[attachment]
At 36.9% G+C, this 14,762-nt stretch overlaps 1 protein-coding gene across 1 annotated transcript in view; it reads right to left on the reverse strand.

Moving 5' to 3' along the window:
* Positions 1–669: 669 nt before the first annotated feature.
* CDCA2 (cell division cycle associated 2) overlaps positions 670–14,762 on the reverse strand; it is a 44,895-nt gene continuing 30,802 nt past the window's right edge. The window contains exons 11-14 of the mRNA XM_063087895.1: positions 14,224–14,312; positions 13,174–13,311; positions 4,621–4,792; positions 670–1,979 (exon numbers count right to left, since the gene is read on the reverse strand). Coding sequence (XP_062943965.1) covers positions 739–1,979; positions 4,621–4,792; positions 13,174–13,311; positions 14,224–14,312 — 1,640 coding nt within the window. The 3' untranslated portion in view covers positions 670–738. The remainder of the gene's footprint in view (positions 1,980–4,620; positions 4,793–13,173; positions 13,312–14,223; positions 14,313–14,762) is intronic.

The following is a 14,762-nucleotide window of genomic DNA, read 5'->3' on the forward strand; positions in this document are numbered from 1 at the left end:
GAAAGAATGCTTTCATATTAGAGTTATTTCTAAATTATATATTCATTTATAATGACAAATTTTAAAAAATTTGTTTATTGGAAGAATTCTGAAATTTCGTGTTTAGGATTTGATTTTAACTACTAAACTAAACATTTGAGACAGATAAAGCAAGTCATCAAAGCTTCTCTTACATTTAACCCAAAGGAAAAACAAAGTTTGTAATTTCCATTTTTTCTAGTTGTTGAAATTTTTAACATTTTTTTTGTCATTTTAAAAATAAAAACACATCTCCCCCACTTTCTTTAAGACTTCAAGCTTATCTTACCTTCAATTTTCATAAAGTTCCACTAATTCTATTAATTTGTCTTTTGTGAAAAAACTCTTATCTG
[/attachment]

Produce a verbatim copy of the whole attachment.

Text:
At 36.9% G+C, this 14,762-nt stretch overlaps 1 protein-coding gene across 1 annotated transcript in view; it reads right to left on the reverse strand.

Moving 5' to 3' along the window:
* Positions 1–669: 669 nt before the first annotated feature.
* CDCA2 (cell division cycle associated 2) overlaps positions 670–14,762 on the reverse strand; it is a 44,895-nt gene continuing 30,802 nt past the window's right edge. The window contains exons 11-14 of the mRNA XM_063087895.1: positions 14,224–14,312; positions 13,174–13,311; positions 4,621–4,792; positions 670–1,979 (exon numbers count right to left, since the gene is read on the reverse strand). Coding sequence (XP_062943965.1) covers positions 739–1,979; positions 4,621–4,792; positions 13,174–13,311; positions 14,224–14,312 — 1,640 coding nt within the window. The 3' untranslated portion in view covers positions 670–738. The remainder of the gene's footprint in view (positions 1,980–4,620; positions 4,793–13,173; positions 13,312–14,223; positions 14,313–14,762) is intronic.

The following is a 14,762-nucleotide window of genomic DNA, read 5'->3' on the forward strand; positions in this document are numbered from 1 at the left end:
GAAAGAATGCTTTCATATTAGAGTTATTTCTAAATTATATATTCATTTATAATGACAAATTTTAAAAAATTTGTTTATTGGAAGAATTCTGAAATTTCGTGTTTAGGATTTGATTTTAACTACTAAACTAAACATTTGAGACAGATAAAGCAAGTCATCAAAGCTTCTCTTACATTTAACCCAAAGGAAAAACAAAGTTTGTAATTTCCATTTTTTCTAGTTGTTGAAATTTTTAACATTTTTTTTGTCATTTTAAAAATAAAAACACATCTCCCCCACTTTCTTTAAGACTTCAAGCTTATCTTACCTTCAATTTTCATAAAGTTCCACTAATTCTATTAATTTGTCTTTTGTGAAAAAACTCTTATCTG